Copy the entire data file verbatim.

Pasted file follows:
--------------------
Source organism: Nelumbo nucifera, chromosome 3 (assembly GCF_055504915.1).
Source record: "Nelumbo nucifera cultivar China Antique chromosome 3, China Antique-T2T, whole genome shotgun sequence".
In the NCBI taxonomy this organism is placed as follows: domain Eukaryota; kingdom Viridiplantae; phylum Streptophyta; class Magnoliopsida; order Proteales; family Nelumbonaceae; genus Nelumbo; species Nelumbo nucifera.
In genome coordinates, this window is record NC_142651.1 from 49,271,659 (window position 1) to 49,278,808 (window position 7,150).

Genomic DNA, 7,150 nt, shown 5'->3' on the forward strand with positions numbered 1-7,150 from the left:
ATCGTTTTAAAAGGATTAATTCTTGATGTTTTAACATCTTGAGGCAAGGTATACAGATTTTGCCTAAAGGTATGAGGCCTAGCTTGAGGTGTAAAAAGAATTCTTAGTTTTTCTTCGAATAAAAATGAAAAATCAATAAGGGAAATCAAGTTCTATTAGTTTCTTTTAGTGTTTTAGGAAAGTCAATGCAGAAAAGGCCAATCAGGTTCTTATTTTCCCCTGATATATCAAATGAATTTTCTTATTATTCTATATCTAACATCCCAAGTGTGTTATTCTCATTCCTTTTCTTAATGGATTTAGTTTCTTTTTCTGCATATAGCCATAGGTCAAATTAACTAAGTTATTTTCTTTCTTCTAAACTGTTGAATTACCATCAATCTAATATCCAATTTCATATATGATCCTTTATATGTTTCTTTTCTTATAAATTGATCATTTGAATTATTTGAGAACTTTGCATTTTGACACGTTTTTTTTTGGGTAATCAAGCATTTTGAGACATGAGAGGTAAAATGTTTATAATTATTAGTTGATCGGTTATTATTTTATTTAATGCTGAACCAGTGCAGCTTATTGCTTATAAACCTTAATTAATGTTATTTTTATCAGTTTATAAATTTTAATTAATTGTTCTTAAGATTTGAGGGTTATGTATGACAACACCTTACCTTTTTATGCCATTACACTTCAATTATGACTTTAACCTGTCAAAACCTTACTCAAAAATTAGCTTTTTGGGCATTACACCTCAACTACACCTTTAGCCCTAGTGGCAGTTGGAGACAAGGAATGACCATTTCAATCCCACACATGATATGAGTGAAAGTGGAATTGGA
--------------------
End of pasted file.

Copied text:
Source organism: Nelumbo nucifera, chromosome 3 (assembly GCF_055504915.1).
Source record: "Nelumbo nucifera cultivar China Antique chromosome 3, China Antique-T2T, whole genome shotgun sequence".
In the NCBI taxonomy this organism is placed as follows: domain Eukaryota; kingdom Viridiplantae; phylum Streptophyta; class Magnoliopsida; order Proteales; family Nelumbonaceae; genus Nelumbo; species Nelumbo nucifera.
In genome coordinates, this window is record NC_142651.1 from 49,271,659 (window position 1) to 49,278,808 (window position 7,150).

Genomic DNA, 7,150 nt, shown 5'->3' on the forward strand with positions numbered 1-7,150 from the left:
ATCGTTTTAAAAGGATTAATTCTTGATGTTTTAACATCTTGAGGCAAGGTATACAGATTTTGCCTAAAGGTATGAGGCCTAGCTTGAGGTGTAAAAAGAATTCTTAGTTTTTCTTCGAATAAAAATGAAAAATCAATAAGGGAAATCAAGTTCTATTAGTTTCTTTTAGTGTTTTAGGAAAGTCAATGCAGAAAAGGCCAATCAGGTTCTTATTTTCCCCTGATATATCAAATGAATTTTCTTATTATTCTATATCTAACATCCCAAGTGTGTTATTCTCATTCCTTTTCTTAATGGATTTAGTTTCTTTTTCTGCATATAGCCATAGGTCAAATTAACTAAGTTATTTTCTTTCTTCTAAACTGTTGAATTACCATCAATCTAATATCCAATTTCATATATGATCCTTTATATGTTTCTTTTCTTATAAATTGATCATTTGAATTATTTGAGAACTTTGCATTTTGACACGTTTTTTTTTGGGTAATCAAGCATTTTGAGACATGAGAGGTAAAATGTTTATAATTATTAGTTGATCGGTTATTATTTTATTTAATGCTGAACCAGTGCAGCTTATTGCTTATAAACCTTAATTAATGTTATTTTTATCAGTTTATAAATTTTAATTAATTGTTCTTAAGATTTGAGGGTTATGTATGACAACACCTTACCTTTTTATGCCATTACACTTCAATTATGACTTTAACCTGTCAAAACCTTACTCAAAAATTAGCTTTTTGGGCATTACACCTCAACTACACCTTTAGCCCTAGTGGCAGTTGGAGACAAGGAATGACCATTTCAATCCCACACATGATATGAGTGAAAGTGGAATTGGA